Having recently talked about mysteries in games and fiction, I now expand on the related genre of spy missions, heists, capers, and con jobs. In Part 1, I briefly looked at some staples of the genre in books, television and movies, then I examined a handful of game systems that attempt to bring the heist structure to role-playing.
In Part 2, I draw elements from these sources to discuss more generally what game masters can do to prepare this kind of adventure in any system. I’ll round this up by providing links to some nifty online resources for the genre.
In Part 3, I will talk about running the adventure per se, and trouble-shooting typical problems.
The Game Master’s Toolbox
Although in Part 1 we looked at five heist-specific games, what if you don’t want to switch to a different system but you want to run a caper or con job to your game? Here are some tools for the GM, which I gathered from the sources discussed in Part 1 and many more.
Creating a Series
Setting: Contrary to what you may first think, you are not limited to contemporary settings; you can have a con job game in a historical, fantasy, or science fiction world. If you think about it, Robin Hood stories were all about the heist or con job: stealing the sheriff of Nottingham’s treasure, freeing an outlaw in broad daylight, discrediting a greedy baron, etc. Similarly, most Cyberpunk or Shadowrun missions fit right in.
Morality and Mortality: You need to have group agreement on sub-genre (see discussion in Part 1): are the crew Bad Guys or Good Guys? Are they in it for profit, revenge, patriotic duty, or to help a friend in trouble? A rule of thumb of the genre is that the more selfish or darker the protagonists’ motive is, the more lethal the complications and aftermath tend to be. It’s important to discuss assumptions on motives, grittiness and assumed immunity with the entire group so that you don’t have part of the group expecting The A-Team and part expecting Desperado.
Well-Defined Roles: A hallmark of the genre is that all team members are selected for their ability and are extremely competent in at least one area. This approach is common in role-playing games (think of the fighter, cleric, mage, and thief of classic fantasy RPGs), but exaggerated in the heist genre, so you want to think about adding or defining roles on the team. Here some examples:
- Mastermind, con-man, wheelman/pilot, strong man/mechanic (The A-Team)
- Mastermind, hitter, grifter, hacker, thief (Leverage)
- Street samurai, mage or shaman, decker, face, rigger (Shadowrun)
- Mastermind, face, strong man, techie, master of disguise (Mission: Impossible)
See also Part 1 for examples from heist, mission or con job games.
For an excellent discussion of role overlap and niche immunity in superhero games as a sports analogy which is entirely portable to the heist genre, see the essay The Starting Five by David Caffee. In Caffee’s classification, for example, the cast from Leverage could be Nate Ford as Big Man/Center, Parker as Power Forward, Sophie Devereaux as Small Forward, Eliot Spencer as Point Guard, and Alec Hardison as Shooting Guard. But depending on which episode you watch, these roles are shuffled.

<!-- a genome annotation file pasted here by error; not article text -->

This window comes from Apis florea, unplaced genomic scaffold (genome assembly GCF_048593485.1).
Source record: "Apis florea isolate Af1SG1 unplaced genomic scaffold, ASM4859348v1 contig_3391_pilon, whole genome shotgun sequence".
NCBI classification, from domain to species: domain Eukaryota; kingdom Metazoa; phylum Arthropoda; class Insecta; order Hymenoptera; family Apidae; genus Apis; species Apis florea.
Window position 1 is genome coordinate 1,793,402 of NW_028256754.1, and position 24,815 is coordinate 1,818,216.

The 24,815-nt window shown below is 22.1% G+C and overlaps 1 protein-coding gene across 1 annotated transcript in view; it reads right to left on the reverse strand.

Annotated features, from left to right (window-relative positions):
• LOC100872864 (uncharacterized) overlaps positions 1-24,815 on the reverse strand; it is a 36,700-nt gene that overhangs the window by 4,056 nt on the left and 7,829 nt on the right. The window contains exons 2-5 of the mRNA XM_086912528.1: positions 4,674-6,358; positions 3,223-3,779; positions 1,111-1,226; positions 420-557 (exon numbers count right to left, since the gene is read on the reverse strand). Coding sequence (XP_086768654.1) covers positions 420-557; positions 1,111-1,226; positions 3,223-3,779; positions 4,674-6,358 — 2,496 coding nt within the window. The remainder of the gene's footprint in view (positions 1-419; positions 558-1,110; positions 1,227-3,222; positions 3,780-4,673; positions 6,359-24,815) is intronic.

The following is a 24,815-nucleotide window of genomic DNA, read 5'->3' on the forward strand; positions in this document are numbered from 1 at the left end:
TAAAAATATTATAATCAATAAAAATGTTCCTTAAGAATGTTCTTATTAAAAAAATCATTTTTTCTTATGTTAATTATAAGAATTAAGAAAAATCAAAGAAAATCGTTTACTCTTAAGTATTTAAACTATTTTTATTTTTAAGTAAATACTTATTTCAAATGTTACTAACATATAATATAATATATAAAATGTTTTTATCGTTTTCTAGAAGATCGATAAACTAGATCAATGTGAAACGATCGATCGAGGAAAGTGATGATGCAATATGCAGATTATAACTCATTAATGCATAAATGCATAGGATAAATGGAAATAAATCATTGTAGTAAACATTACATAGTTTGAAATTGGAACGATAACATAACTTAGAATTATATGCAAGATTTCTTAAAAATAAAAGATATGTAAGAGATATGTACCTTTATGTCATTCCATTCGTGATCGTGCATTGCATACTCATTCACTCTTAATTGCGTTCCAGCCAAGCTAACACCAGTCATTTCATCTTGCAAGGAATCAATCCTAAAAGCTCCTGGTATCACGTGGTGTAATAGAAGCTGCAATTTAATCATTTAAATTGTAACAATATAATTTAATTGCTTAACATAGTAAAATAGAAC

The changeover, where one team member has to cover for another in an area not of his or her expertise, is a classic complication of the genre. In addition, crew members are often well-rounded in other areas as well as their speciality and may intentionally switch roles from time to time for reasons of tactics, training, or interest.
Preparing an Episode
As you gather your notes to run a heist game, resign yourself to open-ended resolution. Forget about plotting for the end of an adventure; all you should plan is a really good beginning. Make plenty of bullet-point notes; your players will do the rest. A good beginning includes a Problem, a Cast, and Sets.
Set up is a situation with an adversary in a position of strength which your crew will want to disrupt for some reason. For example, the adversary (a.k.a. mark or target) is, in increasing order of difficulty for the crew:
- In possession of something somebody else wants (e.g., diamonds, stolen plans, compromising photos, nuclear detonator.)
- About to do something that someone else wants to stop (e.g., ruin a competitor, escape to a country without an extradition treaty, win a rigged election.)
- Refusing to do something that someone else wants done (e.g., sign a diplomatic treaty, authorize an expensive medical procedure, implement safety measures in a factory.)
Note that Cases B and C can often be reduced to Case A by collapsing the problem to a critical piece of information that must be stolen in order to stop the adversary or force him to act (e.g., proof of embezzlement, list of accomplices).
There are usually two reasons the crew will get involved with the Problem, one overt and rational, and one emotional. The overt reason is easy and depends on what sub-genre your group decided to play.
- Bank Jobs and Other Big Heists: A chance for a really big payoff.
- Bad Guys for a Good Cause: Someone needs help!
- Agents on the Lam: A chance to figure out who framed them and why.
- Deniable Agents: The call of duty.
But that’s only the surface of things. The story becomes much better when you add an emotional reason for one or more characters. There can be a different reason for different crew members, for example:
- Revenge on a foe.
- Helping a friend.
- Sympathy for a cause.
- Rivalry with another team interested in the same job.
- Thrill of accomplishing what no one else has.
- Guilt, or making up for a past wrong.
- Personal experience with the same kind of problem that brought in the client.
The more personal the motives are, the more involved with the story the team will be, so tug hard on those heart strings when you pick a problem and create the cast. And if they are on board for different motives, you can get interesting tension between characters.